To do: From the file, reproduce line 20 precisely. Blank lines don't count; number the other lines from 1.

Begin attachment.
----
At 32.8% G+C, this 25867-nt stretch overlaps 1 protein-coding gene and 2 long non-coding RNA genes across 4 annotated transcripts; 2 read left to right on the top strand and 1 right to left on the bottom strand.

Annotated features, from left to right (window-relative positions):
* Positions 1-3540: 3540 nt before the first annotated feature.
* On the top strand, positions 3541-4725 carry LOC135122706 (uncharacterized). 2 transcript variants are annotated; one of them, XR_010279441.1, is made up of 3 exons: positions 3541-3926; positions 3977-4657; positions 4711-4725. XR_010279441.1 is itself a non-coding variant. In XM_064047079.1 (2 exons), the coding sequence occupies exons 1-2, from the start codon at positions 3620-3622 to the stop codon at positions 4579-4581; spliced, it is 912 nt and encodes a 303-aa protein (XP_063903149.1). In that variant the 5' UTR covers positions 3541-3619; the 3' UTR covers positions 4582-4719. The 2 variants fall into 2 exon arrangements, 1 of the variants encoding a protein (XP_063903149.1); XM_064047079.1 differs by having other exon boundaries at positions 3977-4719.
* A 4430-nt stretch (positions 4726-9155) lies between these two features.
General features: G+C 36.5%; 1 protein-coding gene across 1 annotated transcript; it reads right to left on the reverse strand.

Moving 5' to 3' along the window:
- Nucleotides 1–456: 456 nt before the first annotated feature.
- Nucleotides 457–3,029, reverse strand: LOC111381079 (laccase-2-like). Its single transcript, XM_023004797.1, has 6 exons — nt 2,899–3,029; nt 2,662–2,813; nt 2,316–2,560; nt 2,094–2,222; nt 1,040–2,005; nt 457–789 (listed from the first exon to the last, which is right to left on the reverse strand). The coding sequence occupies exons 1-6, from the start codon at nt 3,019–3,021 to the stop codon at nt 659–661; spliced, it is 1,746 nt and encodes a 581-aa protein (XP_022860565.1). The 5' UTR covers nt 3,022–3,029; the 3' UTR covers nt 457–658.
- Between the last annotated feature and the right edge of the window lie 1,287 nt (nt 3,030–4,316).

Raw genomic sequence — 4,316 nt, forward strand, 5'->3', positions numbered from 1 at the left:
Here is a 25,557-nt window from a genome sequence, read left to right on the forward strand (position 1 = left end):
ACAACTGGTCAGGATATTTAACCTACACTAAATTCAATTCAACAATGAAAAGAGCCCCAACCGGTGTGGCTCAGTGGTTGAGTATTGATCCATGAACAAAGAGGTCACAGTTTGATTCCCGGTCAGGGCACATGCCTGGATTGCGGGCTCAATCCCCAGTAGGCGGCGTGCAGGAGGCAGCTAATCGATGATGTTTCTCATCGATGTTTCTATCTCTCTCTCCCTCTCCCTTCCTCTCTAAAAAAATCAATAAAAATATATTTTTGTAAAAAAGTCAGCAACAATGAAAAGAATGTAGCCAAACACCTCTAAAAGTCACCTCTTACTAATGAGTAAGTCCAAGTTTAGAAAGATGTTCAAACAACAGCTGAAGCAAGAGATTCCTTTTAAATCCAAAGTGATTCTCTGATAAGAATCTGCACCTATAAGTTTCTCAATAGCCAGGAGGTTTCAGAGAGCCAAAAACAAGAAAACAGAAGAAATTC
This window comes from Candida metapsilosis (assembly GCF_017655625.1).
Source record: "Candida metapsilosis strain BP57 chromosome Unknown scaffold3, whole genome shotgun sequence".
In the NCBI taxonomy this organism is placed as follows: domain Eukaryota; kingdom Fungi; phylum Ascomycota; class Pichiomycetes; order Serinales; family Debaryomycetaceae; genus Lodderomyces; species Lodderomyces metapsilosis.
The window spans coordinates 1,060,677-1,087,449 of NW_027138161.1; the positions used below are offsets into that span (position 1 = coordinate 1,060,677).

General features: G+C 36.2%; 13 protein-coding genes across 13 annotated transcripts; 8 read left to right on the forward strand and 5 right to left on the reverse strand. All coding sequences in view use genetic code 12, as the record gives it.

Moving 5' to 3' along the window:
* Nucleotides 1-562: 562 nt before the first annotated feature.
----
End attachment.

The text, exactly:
* Nucleotides 1-562: 562 nt before the first annotated feature.